: I've been working as a freelance assistant and
photographer for about three years, mainly for a company specialising in
architectural photography. They have some big name clients on their books,
such as a well-known fast-food chain and a range of high-end end estate agents.
There was no formal discussion when I started freelancing for them on
copyright or intellectual property, and I signed nothing either. I just invoice
them each month for work done; be it assisting or directly shooting myself.
Initially the owner of the business said I could use the work I'd shot for my portfolio and possible website. But just recently he has said I cannot use these images as they are not mine to use, even though he has actually used one of the high-end estate agency images I've shot for his website. Throughout the assignment, I’ve used my own equipment and I didn't edit the work myself. Where do I stand on copyright, and can I use these images to further my self-employed career?
Expert’s Answer: I am sorry to read about your predicament. The fact you had an oral agreement with the client that you could use the work for your website and portfolio, does constitute an oral contractual term. Therefore you should be able to use the images produced before the client changed his mind - unless you were notified of any terms and conditions by the client to the contrary.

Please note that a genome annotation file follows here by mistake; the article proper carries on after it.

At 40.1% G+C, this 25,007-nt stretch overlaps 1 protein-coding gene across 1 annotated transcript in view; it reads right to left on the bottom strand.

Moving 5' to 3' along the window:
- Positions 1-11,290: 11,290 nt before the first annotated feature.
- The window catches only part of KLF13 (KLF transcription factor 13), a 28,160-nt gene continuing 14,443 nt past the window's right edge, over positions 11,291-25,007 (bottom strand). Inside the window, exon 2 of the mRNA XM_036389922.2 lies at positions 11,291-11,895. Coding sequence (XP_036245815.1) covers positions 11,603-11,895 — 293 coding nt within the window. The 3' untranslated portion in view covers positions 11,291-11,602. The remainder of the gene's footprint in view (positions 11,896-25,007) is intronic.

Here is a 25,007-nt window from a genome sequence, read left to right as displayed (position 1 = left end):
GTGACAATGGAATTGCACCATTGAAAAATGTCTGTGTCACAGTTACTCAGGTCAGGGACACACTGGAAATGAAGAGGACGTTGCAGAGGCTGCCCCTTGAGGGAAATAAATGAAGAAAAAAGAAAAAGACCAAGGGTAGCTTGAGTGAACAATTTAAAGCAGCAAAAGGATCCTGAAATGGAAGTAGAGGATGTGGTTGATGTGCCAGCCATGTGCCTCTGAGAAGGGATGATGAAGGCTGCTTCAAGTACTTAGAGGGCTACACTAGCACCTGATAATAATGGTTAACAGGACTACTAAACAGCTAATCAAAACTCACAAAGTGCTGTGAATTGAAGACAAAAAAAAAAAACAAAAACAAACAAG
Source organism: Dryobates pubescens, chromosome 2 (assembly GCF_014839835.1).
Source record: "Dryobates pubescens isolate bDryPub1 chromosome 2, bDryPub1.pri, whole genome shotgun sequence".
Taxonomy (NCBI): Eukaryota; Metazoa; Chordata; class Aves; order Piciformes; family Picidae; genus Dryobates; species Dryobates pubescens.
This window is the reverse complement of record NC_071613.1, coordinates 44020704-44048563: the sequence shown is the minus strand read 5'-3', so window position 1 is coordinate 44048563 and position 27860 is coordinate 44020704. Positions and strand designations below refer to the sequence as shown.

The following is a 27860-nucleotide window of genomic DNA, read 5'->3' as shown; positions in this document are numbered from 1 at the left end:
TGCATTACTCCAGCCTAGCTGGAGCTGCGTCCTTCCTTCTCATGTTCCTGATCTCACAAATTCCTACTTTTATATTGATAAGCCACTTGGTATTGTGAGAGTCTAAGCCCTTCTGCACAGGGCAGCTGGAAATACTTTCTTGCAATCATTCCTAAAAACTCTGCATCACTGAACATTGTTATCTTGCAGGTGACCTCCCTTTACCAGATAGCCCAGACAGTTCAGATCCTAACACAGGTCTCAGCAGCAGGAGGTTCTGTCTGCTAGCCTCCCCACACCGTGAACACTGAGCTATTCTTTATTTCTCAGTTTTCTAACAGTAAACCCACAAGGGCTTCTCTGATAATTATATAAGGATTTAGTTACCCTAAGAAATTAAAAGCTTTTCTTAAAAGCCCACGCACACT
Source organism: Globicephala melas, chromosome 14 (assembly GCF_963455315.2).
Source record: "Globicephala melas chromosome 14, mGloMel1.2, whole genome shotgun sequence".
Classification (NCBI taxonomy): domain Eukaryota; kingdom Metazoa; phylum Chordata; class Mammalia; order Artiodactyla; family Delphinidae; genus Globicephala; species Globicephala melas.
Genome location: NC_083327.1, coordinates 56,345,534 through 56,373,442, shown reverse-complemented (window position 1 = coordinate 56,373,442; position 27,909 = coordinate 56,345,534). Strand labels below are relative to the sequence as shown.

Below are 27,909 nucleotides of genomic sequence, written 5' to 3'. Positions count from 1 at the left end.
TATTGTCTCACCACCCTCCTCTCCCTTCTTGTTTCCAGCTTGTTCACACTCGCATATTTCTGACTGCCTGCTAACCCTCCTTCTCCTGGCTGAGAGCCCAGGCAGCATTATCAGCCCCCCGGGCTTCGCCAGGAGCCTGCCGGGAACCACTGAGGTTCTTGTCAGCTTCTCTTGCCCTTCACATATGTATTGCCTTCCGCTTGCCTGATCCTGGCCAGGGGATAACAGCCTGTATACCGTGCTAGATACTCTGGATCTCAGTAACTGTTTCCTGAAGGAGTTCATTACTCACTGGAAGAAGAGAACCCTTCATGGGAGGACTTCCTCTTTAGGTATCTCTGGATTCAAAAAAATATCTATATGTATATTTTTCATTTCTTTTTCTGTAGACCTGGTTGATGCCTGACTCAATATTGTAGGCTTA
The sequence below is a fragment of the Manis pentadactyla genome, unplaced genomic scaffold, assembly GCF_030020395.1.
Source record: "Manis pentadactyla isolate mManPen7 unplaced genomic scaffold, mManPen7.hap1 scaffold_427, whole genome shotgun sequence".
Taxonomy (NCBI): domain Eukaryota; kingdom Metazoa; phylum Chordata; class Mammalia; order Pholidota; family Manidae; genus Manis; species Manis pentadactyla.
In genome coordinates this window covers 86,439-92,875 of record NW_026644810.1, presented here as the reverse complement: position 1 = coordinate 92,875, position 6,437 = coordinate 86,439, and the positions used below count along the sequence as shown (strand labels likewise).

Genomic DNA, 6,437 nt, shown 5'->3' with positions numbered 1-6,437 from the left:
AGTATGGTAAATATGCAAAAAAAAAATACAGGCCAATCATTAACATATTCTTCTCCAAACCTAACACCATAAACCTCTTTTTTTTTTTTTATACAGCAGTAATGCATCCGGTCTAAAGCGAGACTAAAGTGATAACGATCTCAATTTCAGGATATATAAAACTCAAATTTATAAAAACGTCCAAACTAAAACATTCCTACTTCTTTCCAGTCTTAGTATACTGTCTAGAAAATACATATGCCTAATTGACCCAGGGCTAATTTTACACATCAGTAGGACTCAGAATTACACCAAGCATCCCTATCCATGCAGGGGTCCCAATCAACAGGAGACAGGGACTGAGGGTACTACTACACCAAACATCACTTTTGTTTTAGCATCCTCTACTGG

You would probably need proof of the client having acquiesced and known about you using the work on your website and portfolio if you were, however, to argue this in court. After your client changed his mind, it’s a matter for negotiation and a signed agreement should now be negotiated.
To protect yourself with any future jobs, ensure that from day one, a signed agreement is in place that clearly stipulates the final ownership of all copyright and intellectual property rights.
Outlined below is a short explanation of IP rights and how these can be granted to others:
· Retaining All Rights
The author of the material retains all rights unless expressly given / sold to someone else. It is possible, for instance, to grant a ‘one time’ rights. Any further use or desired distribution can then be further negotiated.
· Exclusive Agreement
‘Exclusive’ means no one else may hold those rights to the intellectual property.A freelancer may be able to negotiate a higher fee for selling the IP rights exclusively.Exclusive agreements must be in writing.
· Non-Exclusive Agreements
‘Non-exclusive’ means someone else might hold the same rights and you have a ‘privilege’ or licence to use the property non-exclusively.
The freelancer is able to charge a licence fee for the non-exclusive use. Be careful of the language used when granting a licence, as certain terms, for instance, ‘sell’, ‘transfer’ or ‘assign’ are synonymous with ‘rights’ under a contract and should not be used in a licence.
This does not need a written agreement for it to be effective but we would recommend one to protect all sides, particularly as you don’t want to be confronted with an exclusive rights issue if the other party had wrongly assumed they had exclusive rights.
The expert was Mark Kingsley-Williams, director at Trade Mark Direct.